We are beyond excited to officially announce the newest addition to the American Duchess / Royal Vintage team: Nicole Rudolph!
Many of you will know Nicole from her blog Diary of a Mantua Maker. Some of you will have also met her at Colonial Williamsburg and Costume College.
Nicole is not only an amazing mantua-maker and tailor, but an incredibly skilled historic shoemaker. Her research, know-how, and epic level of taste make her a real jewel in our tiara, and we could not be more excited to be working with her.
Here’s a bit more about Nicole in her own words…
Tell us about how you got into historical costuming.
I have been interested in historical costuming since I was very young, making my first “historical” piece when I was 12- a purple crushed velvet Medieval gown with gold trim. It sounds terrible, but we all start somewhere! My mother is also an avid seamstress and taught me so much about sewing from an early age. From there I became responsible for costuming many of our high school’s theatrical productions and went on to college for Technical Theatre at Ball State University. In designing a production of Cabaret I fell in love with researching historical costume and haven’t been able to stop since!
What is your favorite period of dress?
My favorite era is probably the 1890s. I love the tailored looks that were so fashionable, as well as the absurdity of the sleeve proportions! So much changes in that one decade. But, the details, trim, and finishing of some of those garments is simply breathtaking. While no costume is ever “perfect”, the closest I’ve come was with an 1890s jacket I made for steampunk a few years ago, so it’s a bit of a sentimental time period for me as well.
|An insane pair of 1920s shoes made by Nicole.|
Did you go to school for historic costuming/dress? Have you done any training?
After college I worked at Colonial Williamsburg for about 8 years, starting in their Costume Design Center. I was fortunate to spend time learning tailoring, gown making, tent making, and even shoemaking from the tradespeople in Williamsburg. At the moment, I’m mid-way through graduate school, studying Fashion History at the University of Nebraska-Lincoln.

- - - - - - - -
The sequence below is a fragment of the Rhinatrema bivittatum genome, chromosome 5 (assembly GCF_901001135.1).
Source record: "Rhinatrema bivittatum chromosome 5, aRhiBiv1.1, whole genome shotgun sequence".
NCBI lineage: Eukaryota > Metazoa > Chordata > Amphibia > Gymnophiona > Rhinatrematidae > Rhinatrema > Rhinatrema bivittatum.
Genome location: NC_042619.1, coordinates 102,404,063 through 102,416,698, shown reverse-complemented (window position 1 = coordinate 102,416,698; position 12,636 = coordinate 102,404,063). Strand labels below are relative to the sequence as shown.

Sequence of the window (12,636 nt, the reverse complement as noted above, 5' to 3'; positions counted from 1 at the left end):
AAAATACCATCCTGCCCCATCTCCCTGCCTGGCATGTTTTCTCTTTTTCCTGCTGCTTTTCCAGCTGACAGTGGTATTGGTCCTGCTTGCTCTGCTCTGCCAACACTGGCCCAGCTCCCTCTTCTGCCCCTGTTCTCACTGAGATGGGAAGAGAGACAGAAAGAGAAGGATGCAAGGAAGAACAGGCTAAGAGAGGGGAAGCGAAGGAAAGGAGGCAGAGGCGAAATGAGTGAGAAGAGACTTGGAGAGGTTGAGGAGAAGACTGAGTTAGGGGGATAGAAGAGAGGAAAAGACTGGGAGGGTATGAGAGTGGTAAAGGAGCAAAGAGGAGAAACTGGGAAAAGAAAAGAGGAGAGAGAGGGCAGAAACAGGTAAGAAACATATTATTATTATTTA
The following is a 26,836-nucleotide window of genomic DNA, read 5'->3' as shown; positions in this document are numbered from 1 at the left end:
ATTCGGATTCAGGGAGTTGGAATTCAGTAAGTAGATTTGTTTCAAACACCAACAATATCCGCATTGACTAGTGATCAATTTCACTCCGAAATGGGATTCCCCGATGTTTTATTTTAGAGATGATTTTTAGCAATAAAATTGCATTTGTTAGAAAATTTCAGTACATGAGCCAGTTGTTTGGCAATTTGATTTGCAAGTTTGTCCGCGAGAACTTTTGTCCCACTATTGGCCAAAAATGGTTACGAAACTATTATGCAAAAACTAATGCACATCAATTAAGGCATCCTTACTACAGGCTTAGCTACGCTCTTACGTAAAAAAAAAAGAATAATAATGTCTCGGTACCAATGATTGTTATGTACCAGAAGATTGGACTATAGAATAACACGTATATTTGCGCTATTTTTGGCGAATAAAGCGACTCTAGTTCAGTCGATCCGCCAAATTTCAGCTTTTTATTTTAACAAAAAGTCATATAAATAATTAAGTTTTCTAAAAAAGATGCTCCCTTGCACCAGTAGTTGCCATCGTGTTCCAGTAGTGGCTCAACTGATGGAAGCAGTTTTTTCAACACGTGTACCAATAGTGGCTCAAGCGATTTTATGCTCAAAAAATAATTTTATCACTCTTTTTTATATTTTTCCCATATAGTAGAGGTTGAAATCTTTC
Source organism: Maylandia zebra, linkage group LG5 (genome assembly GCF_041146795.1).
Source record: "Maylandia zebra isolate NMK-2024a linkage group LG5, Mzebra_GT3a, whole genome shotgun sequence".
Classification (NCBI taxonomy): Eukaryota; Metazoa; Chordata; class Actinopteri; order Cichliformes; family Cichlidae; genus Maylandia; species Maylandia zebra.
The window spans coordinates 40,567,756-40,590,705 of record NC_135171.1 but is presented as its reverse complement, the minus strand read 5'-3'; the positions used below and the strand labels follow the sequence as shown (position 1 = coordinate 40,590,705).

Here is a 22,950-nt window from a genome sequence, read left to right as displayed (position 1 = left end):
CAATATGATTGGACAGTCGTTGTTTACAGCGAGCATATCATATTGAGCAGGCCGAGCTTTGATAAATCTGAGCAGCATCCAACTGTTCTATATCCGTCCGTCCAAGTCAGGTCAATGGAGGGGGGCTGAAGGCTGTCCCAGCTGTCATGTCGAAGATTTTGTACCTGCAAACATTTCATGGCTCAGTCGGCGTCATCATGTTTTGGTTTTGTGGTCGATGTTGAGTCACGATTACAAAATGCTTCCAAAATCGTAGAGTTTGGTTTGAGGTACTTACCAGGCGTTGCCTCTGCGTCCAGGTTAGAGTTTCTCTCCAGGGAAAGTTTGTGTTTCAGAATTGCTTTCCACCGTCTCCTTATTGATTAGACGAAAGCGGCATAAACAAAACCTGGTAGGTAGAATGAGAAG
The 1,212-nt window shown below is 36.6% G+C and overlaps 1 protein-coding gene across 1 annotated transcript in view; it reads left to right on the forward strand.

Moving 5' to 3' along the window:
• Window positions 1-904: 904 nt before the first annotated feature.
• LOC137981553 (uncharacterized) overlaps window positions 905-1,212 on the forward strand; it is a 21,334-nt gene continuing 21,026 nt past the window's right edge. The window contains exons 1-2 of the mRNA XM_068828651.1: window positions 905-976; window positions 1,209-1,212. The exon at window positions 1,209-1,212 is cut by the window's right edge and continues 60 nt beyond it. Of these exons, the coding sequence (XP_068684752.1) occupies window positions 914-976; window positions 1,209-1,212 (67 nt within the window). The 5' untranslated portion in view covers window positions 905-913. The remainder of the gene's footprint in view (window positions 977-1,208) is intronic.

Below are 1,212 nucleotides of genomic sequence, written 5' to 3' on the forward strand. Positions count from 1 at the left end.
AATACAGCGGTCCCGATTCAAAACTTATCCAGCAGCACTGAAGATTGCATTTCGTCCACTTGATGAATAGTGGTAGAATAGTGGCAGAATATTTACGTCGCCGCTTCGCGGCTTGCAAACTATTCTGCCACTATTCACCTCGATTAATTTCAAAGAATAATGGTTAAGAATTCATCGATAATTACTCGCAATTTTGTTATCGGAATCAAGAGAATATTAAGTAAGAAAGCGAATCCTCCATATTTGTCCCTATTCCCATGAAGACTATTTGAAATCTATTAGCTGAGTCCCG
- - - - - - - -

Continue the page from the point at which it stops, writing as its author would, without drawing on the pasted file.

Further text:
What lead you to shoes and footwear? How did you learn how to make shoes?
While at Colonial Williamsburg, I was frustrated by the lack of 18th century shoe options that fit me (the dark, pre-American Duchess days) and signed up to take an 18th century shoemaking workshop from Brett Walker. It turns out I have unusually narrow feet and have a hard time fitting into many off-the-rack styles. The only way to solve this was to plunge into the world of shoemaking and six years later I’m now in process on my 26th pair of shoes (I may have lost count). It’s not an easy trade to learn, and in fact my first pair of shoes was two sizes too large for me and I’ve only suffered to wear them once! The second pair I wore through completely, however. And the third, and the fourth. Turns out I walk a lot!
What are your plans for the future?
I’ll be finishing up graduate school in a year or so, with my thesis focusing on mid-19th century shoes. I’ve had to take a break from producing shoes because of school (aside from a few exciting pairs this summer), so I look forward to opening the workshop up again. I was able to take a research trip up the East coast this summer to look at original shoes in a few museums, leaving me full of inspiration and technical ideas I want to experiment with. I can’t wait to start applying the research I’ve been doing!